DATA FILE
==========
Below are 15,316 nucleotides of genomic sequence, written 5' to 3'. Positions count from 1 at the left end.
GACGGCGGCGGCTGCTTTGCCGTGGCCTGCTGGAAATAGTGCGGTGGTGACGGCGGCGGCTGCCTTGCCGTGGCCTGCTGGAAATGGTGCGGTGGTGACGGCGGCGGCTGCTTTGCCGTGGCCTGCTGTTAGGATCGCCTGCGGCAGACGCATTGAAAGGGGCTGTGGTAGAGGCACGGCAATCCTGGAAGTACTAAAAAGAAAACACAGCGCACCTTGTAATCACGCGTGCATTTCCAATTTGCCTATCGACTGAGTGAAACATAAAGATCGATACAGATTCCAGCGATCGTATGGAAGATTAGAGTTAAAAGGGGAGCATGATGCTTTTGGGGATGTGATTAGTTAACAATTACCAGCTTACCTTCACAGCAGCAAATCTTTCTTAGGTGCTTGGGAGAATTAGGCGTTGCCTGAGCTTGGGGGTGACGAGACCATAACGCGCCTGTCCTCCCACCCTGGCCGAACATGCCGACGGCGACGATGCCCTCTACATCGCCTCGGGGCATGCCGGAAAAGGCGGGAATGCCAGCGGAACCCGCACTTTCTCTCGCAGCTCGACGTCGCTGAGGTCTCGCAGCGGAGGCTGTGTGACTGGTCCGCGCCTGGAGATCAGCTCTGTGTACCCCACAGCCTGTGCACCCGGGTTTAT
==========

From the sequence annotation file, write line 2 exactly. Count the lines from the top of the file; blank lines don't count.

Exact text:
GACGGCGGCGGCTGCTTTGCCGTGGCCTGCTGGAAATAGTGCGGTGGTGACGGCGGCGGCTGCCTTGCCGTGGCCTGCTGGAAATGGTGCGGTGGTGACGGCGGCGGCTGCTTTGCCGTGGCCTGCTGTTAGGATCGCCTGCGGCAGACGCATTGAAAGGGGCTGTGGTAGAGGCACGGCAATCCTGGAAGTACTAAAAAGAAAACACAGCGCACCTTGTAATCACGCGTGCATTTCCAATTTGCCTATCGACTGAGTGAAACATAAAGATCGATACAGATTCCAGCGATCGTATGGAAGATTAGAGTTAAAAGGGGAGCATGATGCTTTTGGGGATGTGATTAGTTAACAATTACCAGCTTACCTTCACAGCAGCAAATCTTTCTTAGGTGCTTGGGAGAATTAGGCGTTGCCTGAGCTTGGGGGTGACGAGACCATAACGCGCCTGTCCTCCCACCCTGGCCGAACATGCCGACGGCGACGATGCCCTCTACATCGCCTCGGGGCATGCCGGAAAAGGCGGGAATGCCAGCGGAACCCGCACTTTCTCTCGCAGCTCGACGTCGCTGAGGTCTCGCAGCGGAGGCTGTGTGACTGGTCCGCGCCTGGAGATCAGCTCTGTGTACCCCACAGCCTGTGCACCCGGGTTTAT